[nfbwatlk] FW: How Disability Simulations Promote Damaging Stereotypes

Debby Phillips semisweetdebby at gmail.com
Wed Oct 23 02:10:08 UTC 2013


I would, in general, agree, though for me experiencing other disabilities in a simulated situation was interesting, and has made me less insular.  Sometimes we do not have a lot of compassion about other disabilities, though I hope that is changing.  When I observe a person coping with their disabilities, I am rrealize that sometimes my attitudes have had to adjust.  The thought of forever being in a wheelchair or losing my hearing fill me with dread, or to lose the feeling in my hands because of some sort of neuropathy terrifies me.  But then I remember that many people are very fearful about being blind, and have to realize that people cope with their disabilities just as well, or just as badly as many of us cope with living with blindness.    Peace,    Debby

Sent from my iPhone

> On Oct 22, 2013, at 5:10 PM, "Mary ellen" <gabias at telus.net> wrote:
> 
> This is very well written.  Thanks for passing it along, Mike.
> 
> -----Original Message-----
> From: nfbwatlk [mailto:nfbwatlk-bounces at nfbnet.org] On Behalf Of Mello,
> Michael (DSB)
> Sent: Tuesday, October 22, 2013 4:08 PM
> To: nfbwatlk at nfbnet.org
> Subject: [nfbwatlk] FW: How Disability Simulations Promote Damaging
> Stereotypes
> 
> Good afternoon,
> I thought this topic would be an interesting discussion for our list.
> Thanks.
> 
> 
> 
> Michael J. Mello | Adaptive Technology Specialist Washington State
> Department of Services for the Blind
> Direct: 206-906-5552
> Toll Free: 800-552-7103
> Mobile: 206-605-7332
> Fax: 206-721-4103
> Michael.Mello at dsb.wa.gov
> 3411 South Alaska Street
> Seattle, WA 98118
> 
> 
> -----Original Message-----
> From: Adreon, Mark (DSB)
> Sent: Tuesday, October 22, 2013 2:49 PM
> To: DSB DL Vocational Rehab Group
> Cc: MacKillop, Michael (DSB); Adreon, Mark (DSB)
> Subject: FW: How Disability Simulations Promote Damaging Stereotypes
> 
> Please read the information  below as this has been an area of concern for a
> while now and might deserve some DSB conversation.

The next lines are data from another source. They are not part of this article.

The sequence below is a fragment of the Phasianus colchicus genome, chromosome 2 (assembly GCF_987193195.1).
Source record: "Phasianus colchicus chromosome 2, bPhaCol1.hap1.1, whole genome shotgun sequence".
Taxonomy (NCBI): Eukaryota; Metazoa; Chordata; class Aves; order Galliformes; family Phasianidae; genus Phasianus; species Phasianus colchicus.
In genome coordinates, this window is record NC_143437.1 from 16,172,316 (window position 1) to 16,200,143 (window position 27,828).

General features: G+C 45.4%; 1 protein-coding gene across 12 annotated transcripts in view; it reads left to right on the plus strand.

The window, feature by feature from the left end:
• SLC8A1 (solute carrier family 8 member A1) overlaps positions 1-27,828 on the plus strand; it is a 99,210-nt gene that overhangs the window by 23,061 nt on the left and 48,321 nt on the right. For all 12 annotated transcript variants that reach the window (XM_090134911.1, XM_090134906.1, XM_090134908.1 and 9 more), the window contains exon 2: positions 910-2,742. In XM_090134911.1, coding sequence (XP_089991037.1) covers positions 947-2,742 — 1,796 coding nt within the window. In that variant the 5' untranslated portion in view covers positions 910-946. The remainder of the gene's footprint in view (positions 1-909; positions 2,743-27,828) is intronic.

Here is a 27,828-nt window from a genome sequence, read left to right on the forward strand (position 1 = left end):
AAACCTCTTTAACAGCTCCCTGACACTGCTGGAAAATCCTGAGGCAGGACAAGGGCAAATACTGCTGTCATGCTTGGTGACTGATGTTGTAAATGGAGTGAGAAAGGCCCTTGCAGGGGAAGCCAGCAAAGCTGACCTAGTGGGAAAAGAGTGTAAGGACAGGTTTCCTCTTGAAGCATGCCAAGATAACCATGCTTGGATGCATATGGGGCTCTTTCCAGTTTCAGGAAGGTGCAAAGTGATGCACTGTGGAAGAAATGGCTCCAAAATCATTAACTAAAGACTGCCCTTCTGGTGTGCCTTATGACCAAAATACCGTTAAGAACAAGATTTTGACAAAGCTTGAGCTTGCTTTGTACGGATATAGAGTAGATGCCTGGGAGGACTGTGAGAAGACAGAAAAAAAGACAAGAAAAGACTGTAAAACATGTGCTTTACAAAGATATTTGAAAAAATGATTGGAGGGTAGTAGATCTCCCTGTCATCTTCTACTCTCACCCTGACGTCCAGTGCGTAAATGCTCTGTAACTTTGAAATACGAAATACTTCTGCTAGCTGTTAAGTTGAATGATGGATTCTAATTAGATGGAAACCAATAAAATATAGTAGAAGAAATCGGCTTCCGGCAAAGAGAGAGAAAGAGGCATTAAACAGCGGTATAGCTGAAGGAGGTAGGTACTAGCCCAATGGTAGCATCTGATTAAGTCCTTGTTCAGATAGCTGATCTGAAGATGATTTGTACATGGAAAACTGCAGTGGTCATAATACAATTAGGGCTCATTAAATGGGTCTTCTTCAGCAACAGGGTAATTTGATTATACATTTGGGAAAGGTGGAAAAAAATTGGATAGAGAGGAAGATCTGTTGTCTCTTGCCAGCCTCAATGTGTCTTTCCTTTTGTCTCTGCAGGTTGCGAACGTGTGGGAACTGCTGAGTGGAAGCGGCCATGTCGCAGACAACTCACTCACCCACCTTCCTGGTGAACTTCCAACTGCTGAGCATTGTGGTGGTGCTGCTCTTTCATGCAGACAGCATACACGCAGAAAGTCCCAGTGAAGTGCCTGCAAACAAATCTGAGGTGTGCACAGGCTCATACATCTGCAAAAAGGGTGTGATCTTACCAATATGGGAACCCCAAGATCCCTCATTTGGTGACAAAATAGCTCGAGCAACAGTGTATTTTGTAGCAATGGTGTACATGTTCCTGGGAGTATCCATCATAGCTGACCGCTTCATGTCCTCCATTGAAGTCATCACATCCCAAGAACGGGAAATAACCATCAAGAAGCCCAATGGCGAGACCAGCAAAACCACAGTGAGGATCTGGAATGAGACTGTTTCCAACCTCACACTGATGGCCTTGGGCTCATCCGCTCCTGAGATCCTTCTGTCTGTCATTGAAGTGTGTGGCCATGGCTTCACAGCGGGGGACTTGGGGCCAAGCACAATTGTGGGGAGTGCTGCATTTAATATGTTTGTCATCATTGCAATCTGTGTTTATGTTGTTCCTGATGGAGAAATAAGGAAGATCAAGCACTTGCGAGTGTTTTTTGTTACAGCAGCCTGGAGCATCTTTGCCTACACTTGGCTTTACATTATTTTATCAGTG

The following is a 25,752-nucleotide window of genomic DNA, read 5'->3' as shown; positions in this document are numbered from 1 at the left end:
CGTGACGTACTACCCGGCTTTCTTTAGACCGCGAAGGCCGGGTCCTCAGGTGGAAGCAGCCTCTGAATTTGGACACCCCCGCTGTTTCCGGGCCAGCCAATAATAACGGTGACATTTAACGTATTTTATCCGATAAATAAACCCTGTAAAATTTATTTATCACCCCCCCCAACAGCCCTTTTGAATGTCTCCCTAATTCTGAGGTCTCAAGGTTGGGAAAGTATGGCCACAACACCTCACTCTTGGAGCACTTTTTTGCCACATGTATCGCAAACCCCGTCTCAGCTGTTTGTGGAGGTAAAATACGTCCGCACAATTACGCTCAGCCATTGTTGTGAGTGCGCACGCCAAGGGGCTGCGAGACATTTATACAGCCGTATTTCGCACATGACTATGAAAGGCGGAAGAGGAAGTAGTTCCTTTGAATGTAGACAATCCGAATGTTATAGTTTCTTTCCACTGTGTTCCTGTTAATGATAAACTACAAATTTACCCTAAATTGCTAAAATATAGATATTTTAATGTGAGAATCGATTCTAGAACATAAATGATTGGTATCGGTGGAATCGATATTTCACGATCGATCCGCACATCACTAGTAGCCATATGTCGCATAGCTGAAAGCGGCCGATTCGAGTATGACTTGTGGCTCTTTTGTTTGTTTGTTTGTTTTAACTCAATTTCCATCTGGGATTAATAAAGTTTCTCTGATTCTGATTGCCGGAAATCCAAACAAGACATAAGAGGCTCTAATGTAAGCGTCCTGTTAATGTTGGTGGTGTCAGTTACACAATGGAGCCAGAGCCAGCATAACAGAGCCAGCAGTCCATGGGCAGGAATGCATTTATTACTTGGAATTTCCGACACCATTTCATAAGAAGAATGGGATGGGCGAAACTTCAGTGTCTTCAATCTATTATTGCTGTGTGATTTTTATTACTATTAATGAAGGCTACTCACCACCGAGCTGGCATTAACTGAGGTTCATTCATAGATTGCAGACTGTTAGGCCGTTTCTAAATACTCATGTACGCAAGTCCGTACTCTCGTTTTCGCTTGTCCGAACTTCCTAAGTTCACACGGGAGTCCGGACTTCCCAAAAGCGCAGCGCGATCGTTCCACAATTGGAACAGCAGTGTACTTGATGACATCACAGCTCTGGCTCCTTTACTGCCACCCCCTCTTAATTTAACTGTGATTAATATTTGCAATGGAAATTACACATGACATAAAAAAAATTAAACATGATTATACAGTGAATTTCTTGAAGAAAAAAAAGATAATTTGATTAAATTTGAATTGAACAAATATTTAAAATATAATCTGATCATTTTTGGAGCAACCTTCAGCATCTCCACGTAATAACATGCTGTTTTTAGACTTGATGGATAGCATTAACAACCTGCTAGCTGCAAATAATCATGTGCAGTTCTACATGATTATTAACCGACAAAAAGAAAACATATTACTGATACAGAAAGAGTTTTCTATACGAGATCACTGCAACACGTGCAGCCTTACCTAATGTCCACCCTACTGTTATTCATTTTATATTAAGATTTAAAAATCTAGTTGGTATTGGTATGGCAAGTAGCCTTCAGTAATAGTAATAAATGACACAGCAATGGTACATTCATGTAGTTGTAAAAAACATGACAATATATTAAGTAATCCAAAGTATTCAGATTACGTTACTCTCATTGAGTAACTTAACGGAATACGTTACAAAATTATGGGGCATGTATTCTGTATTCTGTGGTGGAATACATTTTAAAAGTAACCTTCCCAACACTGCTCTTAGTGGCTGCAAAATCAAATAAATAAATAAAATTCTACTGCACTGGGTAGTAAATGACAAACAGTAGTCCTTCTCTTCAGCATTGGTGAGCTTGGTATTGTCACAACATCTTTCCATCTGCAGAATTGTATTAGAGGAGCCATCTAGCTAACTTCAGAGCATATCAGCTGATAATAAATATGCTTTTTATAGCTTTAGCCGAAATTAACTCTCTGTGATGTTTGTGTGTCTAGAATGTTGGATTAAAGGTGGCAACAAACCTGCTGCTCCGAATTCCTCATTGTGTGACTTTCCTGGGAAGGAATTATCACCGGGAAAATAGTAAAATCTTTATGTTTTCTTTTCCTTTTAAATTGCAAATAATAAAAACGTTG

> 
> Even if we agree upon a disclaimer, it might support a stronger perspective
> without supporting false assumptions.
> 
> 
> 
> Mark Adreon 
> 
> Program and Employment Specialist 
> 
> 
> 
> 3411 South Alaska St.
> 
> Seattle, WA   98118
> 
> 206.906.5502
> 
> mark.adreon at dsb.wa.gov Check our web site at :       www.dsb.wa.gov 
> 
> 
> 
> From: Olson, Toby (ESD) [mailto:TOlson2 at ESD.WA.GOV]
> Sent: Tuesday, October 22, 2013 11:54 AM
> To: GCDE-INFO at LISTSERV.WA.GOV
> Subject: How Disability Simulations Promote Damaging Stereotypes
> 
> 
> 
> How Disability Simulations Promote Damaging Stereotypes
> 
> 
> 
> October is National Disability Employment Awareness Month and Disability
> History Month here in Washington State. Disability awareness events held in
> October often include disability simulation exercises, in which participants
> who don't have a disability will spend some time using a wheelchair, or
> wearing a blindfold. More sophisticated exercises might also include
> headphones with white noise generators to simulate a hearing loss, or boxes
> in which participants can attempt to perform tasks while watching their
> hands reflected by a series of mirrors to provide a sense of the effects of
> a specific learning disability. 
> 
> 
> 
> While these exercises are popular and can help the participants to become
> more aware of some of the environmental barriers people with disabilities